Sensitive Skin

Sometimes, when skin can’t take a joke, it’s being too sensitive. HA! I crack me up. The term “sensitive skin” is actually a catchall term for a number of skin conditions. Generally, when people say their skin is sensitive, they mean that their skin hates the world and becomes irritated with minimal provocation. Seeing as how your skin is the largest organ on your body, this can potentially cause a lot of problems. The most common causes of skin irritation are rosacea, acne, and contact dermatitis (allergies or other irritants). Rosacea is a condition involving red, blotchy skin, broken blood vessels, and pimples. Acne is caused by excess oil and bacteria. Then there are the many possible man-made and natural elements that can cause allergies or otherwise irritate the skin. Completely overcoming sensitive skin might be unattainable, but it can be managed and adverse reactions can be minimized.

Symptoms of Sensitive Skin

  • Rash
  • Itchiness
  • Flushing
  • Burning
  • Puffiness

Best Ways to Manage Sensitive Skin

Keep Skin Healthy

Keeping skin healthy can minimize the damage. The first step to healthy skin is keeping it clean and properly moisturized. Skin that is too dry or oily will become irritated more easily. Protecting your skin from wind and sun damage is also important because damaged skin is more likely to be affected by outside factors. You can also try eating healthy, which is good for every part of you, but certain vitamins can especially improve the health of your skin. B vitamins in particular will help keep your skin moisturized (riboflavin, niacin, biotin, B6, and B12).

Try Hypoallergenic Products

There are tons of “hypoallergenic” products out there to try. The multitude of beauty products on the market is not short on items made for those with sensitive skin. The problem here is that the word “hypoallergenic” may not always be truthful. Companies can use the term to mean whatever they want since it isn’t standardized. Look for products without many ingredients and no fragrances, alcohol, or preservatives. Try them out to see what works for you. Test for sensitivity by applying the product to a small patch of skin for several days prior to use. We’d recommend, especially for a cleanser, to use Dr. Bronner’s Baby Mild soap (as discussed below). You can find it on Amazon.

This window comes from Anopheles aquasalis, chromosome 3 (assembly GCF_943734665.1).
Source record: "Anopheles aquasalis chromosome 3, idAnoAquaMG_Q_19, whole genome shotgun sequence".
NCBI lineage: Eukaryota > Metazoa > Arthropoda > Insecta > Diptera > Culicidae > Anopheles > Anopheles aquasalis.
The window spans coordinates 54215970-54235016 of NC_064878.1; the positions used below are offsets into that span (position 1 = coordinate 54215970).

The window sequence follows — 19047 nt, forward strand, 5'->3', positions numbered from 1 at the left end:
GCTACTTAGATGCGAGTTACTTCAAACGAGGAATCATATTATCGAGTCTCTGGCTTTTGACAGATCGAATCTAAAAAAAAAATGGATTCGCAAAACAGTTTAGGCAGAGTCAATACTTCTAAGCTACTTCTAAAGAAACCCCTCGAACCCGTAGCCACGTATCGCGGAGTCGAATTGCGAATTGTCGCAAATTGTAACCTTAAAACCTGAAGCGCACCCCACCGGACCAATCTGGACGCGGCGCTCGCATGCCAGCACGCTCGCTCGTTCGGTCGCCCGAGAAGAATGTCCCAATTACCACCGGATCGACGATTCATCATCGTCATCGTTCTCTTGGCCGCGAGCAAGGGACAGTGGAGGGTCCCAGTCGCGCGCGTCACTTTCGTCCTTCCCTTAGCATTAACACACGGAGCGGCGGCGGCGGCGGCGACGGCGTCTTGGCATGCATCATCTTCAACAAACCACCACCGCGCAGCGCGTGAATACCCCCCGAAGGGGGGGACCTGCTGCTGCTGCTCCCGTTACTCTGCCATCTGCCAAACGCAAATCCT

Choose the Right Clothes

Try changing the type of clothes you wear and how you clean them. Certain fabrics will be easier on your skin than others, like those made from soft, natural fibers like cotton and silk. Clothes should also be loose and comfortable. Clothing that is too tight can cause skin irritation. The detergent and fabric softener that you use to clean them should be easy on your skin as well. Same guidelines here as for beauty products: Steer clear of fragrances and harsh chemicals. Bleach, for example, is a known skin irritant.

Track Allergic Reactions

If you have an allergy, figure out what causes it and then avoid it. Unfortunately, there is no treatment to rid yourself of skin allergies, so you have to learn to live with it. Try out different products until you find one that doesn’t invoke the wrath of your allergy. If you cannot pinpoint your allergy on your own, a dermatologist can test for it and tell you the best course of action. It may involve medication or just learning to use alternatives to whatever it is that irritates your skin. Keeping a journal will help track the breakouts.

In addition to food to environmental allergies, you might be allergic to things you are putting on your skin.  Perhaps your skin reacts to the moisturizer or deodorant you are using, or maybe you are using sunscreen or products to get rid of arm hair that trigger some type of sensitivity.  Keep track of when your sensitive skin is at its worst, and connect the dots.

Treat Underlying Conditions

Treat underlying skin conditions to soothe your irritated skin. There are a variety of skin conditions—rosacea, acne, psoriasis, etc.—that might be contributing to your sensitivity. If you get the condition under control, you also help out the sensitivity. Treatment will differ depending on what you’ve got going on. The best advice you can get on this score will be from a dermatologist. As with allergies, there are some skin conditions that will need prescription medication and some that you can manage at home by using certain products and avoiding others.

Allergies and Natural Products

Having sensitive skin can be even tougher with allergies involved. This makes finding good lotion, creams, and cleansers a little trickier. Harsh man-made chemicals are too abrasive for your skin and you may be allergic to the aloe in a natural moisturizer. I am a big fan of using products made from natural ingredients, but if you have allergies, you need to be careful with them. This applies to any allergy you might have. If, for example, you’re allergic to the pollen in a certain flower and that flower finds its way into your shampoo, prepare yourself for an angry scalp. On top of that, you’re stuck with an entire bottle of shampoo you can’t use. To save yourself the trouble, be sure to read the ingredients before you buy and use new products—including natural ones.

Natural Skincare Products for Sensitive Skin

Burt’s Bees Fragrance-Free Shea Butter Lotion

Made from 99 percent natural ingredients, this lotion will moisturize your body without the added fragrances that tend to irritate sensitive skin. It seems to work great on everything from preventing new blemishes to recovering from skin irritation to helping your skin be more uniform. You can find a pack of 3 on sale at Amazon, here.

Dr. Bronner’s Baby-Mild Liquid Soap

This soap is free of fragrances and dyes, is safe for babies, and easy on sensitive skin. It can also be used for your whole body, even your hair.

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About the Author

Jacki Nilssen

Jacki Nilssen